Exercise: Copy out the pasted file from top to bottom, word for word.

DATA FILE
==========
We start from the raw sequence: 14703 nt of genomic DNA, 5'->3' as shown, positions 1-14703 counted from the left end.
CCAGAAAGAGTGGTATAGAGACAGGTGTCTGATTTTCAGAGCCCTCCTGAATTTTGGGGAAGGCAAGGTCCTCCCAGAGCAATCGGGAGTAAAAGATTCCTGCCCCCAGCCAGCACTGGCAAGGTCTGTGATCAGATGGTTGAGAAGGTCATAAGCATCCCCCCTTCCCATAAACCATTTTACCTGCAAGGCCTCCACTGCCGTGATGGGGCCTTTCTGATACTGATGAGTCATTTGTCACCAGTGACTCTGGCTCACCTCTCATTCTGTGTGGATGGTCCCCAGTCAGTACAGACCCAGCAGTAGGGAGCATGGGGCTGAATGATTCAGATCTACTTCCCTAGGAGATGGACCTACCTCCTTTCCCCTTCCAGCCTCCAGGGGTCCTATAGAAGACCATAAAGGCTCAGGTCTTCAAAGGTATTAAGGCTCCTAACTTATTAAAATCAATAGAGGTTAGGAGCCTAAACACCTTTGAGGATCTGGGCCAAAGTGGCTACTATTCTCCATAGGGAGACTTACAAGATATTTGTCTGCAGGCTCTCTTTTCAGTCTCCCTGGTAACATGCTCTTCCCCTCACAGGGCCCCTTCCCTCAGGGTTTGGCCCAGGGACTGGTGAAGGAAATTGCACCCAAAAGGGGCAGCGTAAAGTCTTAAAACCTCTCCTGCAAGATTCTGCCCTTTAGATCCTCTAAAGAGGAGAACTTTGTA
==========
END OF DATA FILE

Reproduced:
We start from the raw sequence: 14703 nt of genomic DNA, 5'->3' as shown, positions 1-14703 counted from the left end.
CCAGAAAGAGTGGTATAGAGACAGGTGTCTGATTTTCAGAGCCCTCCTGAATTTTGGGGAAGGCAAGGTCCTCCCAGAGCAATCGGGAGTAAAAGATTCCTGCCCCCAGCCAGCACTGGCAAGGTCTGTGATCAGATGGTTGAGAAGGTCATAAGCATCCCCCCTTCCCATAAACCATTTTACCTGCAAGGCCTCCACTGCCGTGATGGGGCCTTTCTGATACTGATGAGTCATTTGTCACCAGTGACTCTGGCTCACCTCTCATTCTGTGTGGATGGTCCCCAGTCAGTACAGACCCAGCAGTAGGGAGCATGGGGCTGAATGATTCAGATCTACTTCCCTAGGAGATGGACCTACCTCCTTTCCCCTTCCAGCCTCCAGGGGTCCTATAGAAGACCATAAAGGCTCAGGTCTTCAAAGGTATTAAGGCTCCTAACTTATTAAAATCAATAGAGGTTAGGAGCCTAAACACCTTTGAGGATCTGGGCCAAAGTGGCTACTATTCTCCATAGGGAGACTTACAAGATATTTGTCTGCAGGCTCTCTTTTCAGTCTCCCTGGTAACATGCTCTTCCCCTCACAGGGCCCCTTCCCTCAGGGTTTGGCCCAGGGACTGGTGAAGGAAATTGCACCCAAAAGGGGCAGCGTAAAGTCTTAAAACCTCTCCTGCAAGATTCTGCCCTTTAGATCCTCTAAAGAGGAGAACTTTGTA